But there are more subtle ways to audition. The chamber orchestra that I mentioned in the previous post formed informally almost 5 years ago and finally settled into it's present structure and membership, and seating over a couple of years. Our current concertmaster is clearly the right one for the job, no question about it - and no audition ever held. About one year ago 6 of us were formed into a steering committee (SC) by the groups founder (a horn player). When new people come or ask to come and play with us the committee decides whether to invite them to remain based on either what is known among the SC members about them from past encounters or on how they did when playing with us - a sort of secret audition, rather painless in execution if not in result.

Even my piano trio "membership" is based on previous musical encounters among the three of us.

September 27, 2016 at 06:11 PM · I want to be like Andrew's friend when I grow up!

September 27, 2016 at 07:50 PM · I'm doing my own version of making up for a 25-year musical hiatus. Fiddling in a bluegrass jam Monday night (right after my viola lesson), orchestra on Wednesday, fiddling in our little bluegrass band Thursday, and sometimes 2nd violin in a string quartet Sunday night.

I guess our orchestra would be classified as "casual" on the scale above. But we have our moments. No auditions - we're too short of members to be too picky. If you're in the Vancouver area and have a viola and a pulse, please contact us. (My initiation into the orchestra consisted of being handed a viola and told to learn to play it.)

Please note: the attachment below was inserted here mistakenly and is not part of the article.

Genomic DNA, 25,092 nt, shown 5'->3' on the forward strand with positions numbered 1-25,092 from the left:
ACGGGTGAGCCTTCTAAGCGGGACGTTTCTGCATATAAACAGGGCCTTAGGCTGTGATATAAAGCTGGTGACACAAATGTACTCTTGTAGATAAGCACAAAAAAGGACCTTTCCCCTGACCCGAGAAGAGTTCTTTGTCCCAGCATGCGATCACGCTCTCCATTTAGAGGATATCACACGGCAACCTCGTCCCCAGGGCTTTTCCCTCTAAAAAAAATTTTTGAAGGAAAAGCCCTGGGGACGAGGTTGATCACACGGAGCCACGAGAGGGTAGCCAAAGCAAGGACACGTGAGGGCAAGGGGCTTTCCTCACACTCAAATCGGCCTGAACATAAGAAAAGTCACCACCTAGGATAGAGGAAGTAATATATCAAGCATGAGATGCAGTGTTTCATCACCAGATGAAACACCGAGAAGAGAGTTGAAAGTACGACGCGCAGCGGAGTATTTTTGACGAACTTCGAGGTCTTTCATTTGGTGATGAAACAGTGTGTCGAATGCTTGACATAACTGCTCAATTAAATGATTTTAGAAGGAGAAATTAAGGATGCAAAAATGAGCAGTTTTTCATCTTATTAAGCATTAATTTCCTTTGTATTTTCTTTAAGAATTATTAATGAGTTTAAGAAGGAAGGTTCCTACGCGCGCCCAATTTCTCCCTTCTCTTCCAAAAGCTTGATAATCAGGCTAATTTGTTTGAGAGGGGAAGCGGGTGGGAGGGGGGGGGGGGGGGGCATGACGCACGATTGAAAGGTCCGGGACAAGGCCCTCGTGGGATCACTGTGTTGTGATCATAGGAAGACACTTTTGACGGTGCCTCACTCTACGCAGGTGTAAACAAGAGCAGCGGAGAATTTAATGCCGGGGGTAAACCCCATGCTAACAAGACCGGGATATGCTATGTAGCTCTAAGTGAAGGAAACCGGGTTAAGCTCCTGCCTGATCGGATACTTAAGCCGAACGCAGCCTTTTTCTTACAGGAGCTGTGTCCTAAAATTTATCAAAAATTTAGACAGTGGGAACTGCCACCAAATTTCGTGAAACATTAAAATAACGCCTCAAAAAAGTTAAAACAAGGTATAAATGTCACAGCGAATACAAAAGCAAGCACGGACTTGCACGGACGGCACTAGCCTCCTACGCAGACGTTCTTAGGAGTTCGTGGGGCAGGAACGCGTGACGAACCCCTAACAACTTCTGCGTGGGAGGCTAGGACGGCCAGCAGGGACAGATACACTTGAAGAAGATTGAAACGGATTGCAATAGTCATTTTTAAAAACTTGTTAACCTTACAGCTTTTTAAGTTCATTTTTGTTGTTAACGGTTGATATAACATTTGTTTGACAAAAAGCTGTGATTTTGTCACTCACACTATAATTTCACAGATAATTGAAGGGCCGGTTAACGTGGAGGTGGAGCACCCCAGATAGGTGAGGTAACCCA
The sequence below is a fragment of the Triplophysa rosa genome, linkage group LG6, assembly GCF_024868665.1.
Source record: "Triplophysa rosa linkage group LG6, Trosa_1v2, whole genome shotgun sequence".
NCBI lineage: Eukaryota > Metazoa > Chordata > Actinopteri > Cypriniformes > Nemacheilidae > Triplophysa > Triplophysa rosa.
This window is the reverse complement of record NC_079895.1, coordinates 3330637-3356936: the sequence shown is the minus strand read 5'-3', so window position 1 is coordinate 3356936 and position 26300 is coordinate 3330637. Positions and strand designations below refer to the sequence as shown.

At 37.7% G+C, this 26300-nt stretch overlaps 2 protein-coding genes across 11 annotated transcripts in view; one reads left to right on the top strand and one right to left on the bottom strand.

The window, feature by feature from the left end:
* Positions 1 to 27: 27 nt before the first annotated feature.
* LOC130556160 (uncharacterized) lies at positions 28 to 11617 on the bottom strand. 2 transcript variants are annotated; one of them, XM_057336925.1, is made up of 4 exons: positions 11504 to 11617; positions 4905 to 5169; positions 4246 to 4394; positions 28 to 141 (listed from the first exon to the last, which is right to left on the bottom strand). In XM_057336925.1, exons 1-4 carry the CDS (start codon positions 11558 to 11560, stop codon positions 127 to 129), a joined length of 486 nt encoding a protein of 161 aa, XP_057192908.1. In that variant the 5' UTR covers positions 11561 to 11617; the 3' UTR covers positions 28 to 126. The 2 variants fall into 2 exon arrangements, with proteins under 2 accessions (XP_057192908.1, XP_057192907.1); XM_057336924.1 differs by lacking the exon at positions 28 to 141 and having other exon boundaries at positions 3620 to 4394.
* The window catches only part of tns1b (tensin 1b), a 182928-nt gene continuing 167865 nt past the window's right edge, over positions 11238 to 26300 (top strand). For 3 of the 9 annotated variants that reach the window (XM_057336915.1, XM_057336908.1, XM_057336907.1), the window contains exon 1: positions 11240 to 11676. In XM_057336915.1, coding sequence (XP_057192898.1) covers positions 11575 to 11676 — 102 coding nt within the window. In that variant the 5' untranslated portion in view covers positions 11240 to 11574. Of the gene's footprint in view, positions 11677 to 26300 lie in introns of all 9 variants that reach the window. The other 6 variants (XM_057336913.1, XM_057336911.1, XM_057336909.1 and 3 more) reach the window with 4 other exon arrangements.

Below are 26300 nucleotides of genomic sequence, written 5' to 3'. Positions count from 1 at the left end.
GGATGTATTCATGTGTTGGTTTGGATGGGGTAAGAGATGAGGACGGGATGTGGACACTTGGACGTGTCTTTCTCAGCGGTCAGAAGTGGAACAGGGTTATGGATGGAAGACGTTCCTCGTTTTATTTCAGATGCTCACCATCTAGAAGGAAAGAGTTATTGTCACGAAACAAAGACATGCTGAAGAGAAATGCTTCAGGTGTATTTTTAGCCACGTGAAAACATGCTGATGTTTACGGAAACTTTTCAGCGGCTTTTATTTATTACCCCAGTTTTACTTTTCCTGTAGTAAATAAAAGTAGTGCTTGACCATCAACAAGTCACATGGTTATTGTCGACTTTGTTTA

September 27, 2016 at 07:53 PM · Charlie, if I could afford Vancouver I'd be there in a heartbeat, and I have both a pulse and a viola.

September 28, 2016 at 12:52 PM · Why is everyone so hooked on orchestras? For me it was just a way of earning a living. I had good friends there and the social life was good, but in my late thirties I saw people in their late 50's and early sixties and thought, "I don't want to be doing that at their age."

All this angst about jobs, I couldn't wait to do other things, and life is too short to have to sit under a conductor's nose and put up with a load of B/S.

September 28, 2016 at 01:43 PM · Peter Charles, Yes I also find it nicer to practice your own playing, maybe play chamber music of course. People need Money and they might think Orchestra to be a nice job?, but apart from that I dont know.